The Benefits of Getting Outdoors

Getting outdoors can be one of the healthiest things you do for both your body and your brain, according to many studies. While, many of the benefits are common knowledge, some of the results may surprise you.

VITAMIN D: “THE SUNSHINE VITAMIN” Statistics show we do not get enough of the “sunshine vitamin,” not only because of long periods indoors, but because Vitamin D doesn’t occur naturally in many foods. Unlike other vitamins, Vitamin D has many disease-fighting properties, protecting against everything from osteoporosis and depression to Alzheimer’s disease, cancer, heart attacks and strokes. The good news is that moderate, controlled time in the sun for short periods of time can give you all the Vitamin D you need. CLEANER AIR Studies have found the concentration of some pollutants is significantly higher indoors – sometimes 100 times higher or more Read more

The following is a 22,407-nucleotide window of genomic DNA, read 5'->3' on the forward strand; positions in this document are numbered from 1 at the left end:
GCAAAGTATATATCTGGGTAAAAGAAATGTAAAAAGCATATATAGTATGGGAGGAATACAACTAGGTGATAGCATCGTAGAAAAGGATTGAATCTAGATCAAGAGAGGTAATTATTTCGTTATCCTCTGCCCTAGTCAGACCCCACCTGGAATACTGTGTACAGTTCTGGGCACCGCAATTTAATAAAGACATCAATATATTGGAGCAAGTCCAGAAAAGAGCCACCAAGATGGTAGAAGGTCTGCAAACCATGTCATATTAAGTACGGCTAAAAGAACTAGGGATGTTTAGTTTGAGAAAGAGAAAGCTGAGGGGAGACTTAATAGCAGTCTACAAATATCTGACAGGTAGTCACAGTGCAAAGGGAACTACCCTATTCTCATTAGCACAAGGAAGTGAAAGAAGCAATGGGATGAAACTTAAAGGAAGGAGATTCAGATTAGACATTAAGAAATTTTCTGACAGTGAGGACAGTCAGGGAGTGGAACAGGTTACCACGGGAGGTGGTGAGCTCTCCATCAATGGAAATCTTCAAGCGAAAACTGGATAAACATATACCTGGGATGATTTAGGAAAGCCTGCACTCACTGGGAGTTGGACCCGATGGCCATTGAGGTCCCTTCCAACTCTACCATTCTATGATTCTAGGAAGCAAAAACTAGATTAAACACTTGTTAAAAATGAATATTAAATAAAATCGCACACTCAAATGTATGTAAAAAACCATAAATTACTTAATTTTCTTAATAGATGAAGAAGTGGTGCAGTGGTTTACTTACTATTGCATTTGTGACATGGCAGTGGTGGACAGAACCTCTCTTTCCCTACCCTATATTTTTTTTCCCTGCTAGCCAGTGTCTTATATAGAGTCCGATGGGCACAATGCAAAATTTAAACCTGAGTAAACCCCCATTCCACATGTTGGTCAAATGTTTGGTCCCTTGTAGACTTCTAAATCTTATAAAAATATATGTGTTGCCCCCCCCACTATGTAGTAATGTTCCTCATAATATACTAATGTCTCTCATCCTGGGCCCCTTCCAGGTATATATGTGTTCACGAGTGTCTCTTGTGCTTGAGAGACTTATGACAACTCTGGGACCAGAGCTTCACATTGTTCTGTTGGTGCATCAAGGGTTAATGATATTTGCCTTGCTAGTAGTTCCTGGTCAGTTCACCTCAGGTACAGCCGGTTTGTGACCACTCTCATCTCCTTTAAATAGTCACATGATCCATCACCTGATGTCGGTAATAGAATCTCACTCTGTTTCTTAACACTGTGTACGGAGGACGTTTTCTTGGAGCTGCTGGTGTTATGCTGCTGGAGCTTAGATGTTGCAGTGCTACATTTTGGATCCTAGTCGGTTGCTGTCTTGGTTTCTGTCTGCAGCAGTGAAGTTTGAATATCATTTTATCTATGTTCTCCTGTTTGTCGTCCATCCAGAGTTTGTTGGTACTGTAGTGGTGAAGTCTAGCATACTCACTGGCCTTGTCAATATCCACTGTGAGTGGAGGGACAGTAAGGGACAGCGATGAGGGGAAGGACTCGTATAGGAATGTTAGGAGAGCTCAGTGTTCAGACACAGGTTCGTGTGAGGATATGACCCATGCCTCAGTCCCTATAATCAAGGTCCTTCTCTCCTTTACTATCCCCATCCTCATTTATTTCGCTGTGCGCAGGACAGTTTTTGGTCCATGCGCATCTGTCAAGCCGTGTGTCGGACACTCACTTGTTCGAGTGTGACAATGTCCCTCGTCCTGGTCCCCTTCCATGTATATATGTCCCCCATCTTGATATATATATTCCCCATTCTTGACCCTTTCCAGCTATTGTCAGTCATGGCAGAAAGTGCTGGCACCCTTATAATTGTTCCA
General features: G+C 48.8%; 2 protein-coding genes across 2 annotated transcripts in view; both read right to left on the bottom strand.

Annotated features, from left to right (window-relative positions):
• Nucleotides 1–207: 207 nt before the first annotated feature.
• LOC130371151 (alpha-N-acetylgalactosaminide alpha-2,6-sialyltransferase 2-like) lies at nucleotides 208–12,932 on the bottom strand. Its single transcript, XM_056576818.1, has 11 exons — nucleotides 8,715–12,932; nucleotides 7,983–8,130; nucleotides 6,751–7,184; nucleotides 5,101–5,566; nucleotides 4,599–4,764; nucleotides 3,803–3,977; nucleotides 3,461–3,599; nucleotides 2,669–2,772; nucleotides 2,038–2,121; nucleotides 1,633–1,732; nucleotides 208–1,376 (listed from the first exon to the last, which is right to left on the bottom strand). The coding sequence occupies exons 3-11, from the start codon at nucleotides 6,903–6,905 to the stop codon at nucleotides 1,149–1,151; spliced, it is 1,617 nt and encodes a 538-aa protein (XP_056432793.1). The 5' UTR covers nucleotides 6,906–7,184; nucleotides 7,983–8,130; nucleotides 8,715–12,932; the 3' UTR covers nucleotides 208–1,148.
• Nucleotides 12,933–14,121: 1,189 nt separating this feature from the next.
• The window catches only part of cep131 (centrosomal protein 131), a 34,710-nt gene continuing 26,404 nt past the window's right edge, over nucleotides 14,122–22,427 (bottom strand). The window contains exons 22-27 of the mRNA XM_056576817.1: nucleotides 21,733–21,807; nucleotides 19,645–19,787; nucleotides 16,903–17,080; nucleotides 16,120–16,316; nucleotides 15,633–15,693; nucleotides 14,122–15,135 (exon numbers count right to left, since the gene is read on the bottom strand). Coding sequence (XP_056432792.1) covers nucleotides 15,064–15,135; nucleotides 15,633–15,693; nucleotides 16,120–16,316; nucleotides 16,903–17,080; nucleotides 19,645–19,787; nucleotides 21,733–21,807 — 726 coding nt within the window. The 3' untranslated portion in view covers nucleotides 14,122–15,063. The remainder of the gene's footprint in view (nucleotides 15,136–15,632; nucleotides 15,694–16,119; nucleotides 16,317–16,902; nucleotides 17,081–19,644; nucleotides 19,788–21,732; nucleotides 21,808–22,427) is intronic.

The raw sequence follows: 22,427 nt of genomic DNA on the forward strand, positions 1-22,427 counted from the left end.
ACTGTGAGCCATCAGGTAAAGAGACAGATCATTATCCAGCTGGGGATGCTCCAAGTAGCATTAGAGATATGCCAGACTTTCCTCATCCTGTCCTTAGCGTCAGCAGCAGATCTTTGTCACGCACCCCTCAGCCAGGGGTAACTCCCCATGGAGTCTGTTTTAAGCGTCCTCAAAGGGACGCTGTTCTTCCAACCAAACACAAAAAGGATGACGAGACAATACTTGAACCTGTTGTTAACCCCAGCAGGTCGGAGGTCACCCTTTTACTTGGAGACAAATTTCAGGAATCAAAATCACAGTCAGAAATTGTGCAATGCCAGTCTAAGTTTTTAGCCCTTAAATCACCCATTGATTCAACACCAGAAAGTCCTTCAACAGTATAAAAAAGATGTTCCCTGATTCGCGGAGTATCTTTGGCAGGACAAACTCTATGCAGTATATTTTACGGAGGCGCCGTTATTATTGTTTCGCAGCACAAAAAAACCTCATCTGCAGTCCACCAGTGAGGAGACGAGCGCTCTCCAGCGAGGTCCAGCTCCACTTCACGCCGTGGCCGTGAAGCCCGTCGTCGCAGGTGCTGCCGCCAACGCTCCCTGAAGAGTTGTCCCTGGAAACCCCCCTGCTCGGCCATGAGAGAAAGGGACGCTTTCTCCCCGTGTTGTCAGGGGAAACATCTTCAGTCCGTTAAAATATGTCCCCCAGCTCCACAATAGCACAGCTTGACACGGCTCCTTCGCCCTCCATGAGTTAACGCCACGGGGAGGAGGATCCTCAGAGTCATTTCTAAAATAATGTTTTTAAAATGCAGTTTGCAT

The Amygdala: The connection between stress and heart disease

Artistic picture of a stethoscope and a foam heart

A recent study conducted by Harvard Medical School and published by UK medical journal The Lancet suggests that the effect of constant stress on a deep-lying region of the brain could potentially explain the link between the risk of heart attack and stress.[1]

Experts and scientific studies coincide that emotional stress can have a serious negative effect on the increase risk of cardiovascular disease (CVD). Stress affects the body in many ways, one of which being directly affecting the heart and blood vessels. Some experts even believe that emotional stress can be just as dangerous a risk factor as smoking and high blood pressure.[2] Medical professionals have had little understanding until now about the link between stress, the brain and heart disease. However, this recent study, conducted by Harvard Medical School, suggests that the effect stress has on the amygdala section of the brain Read more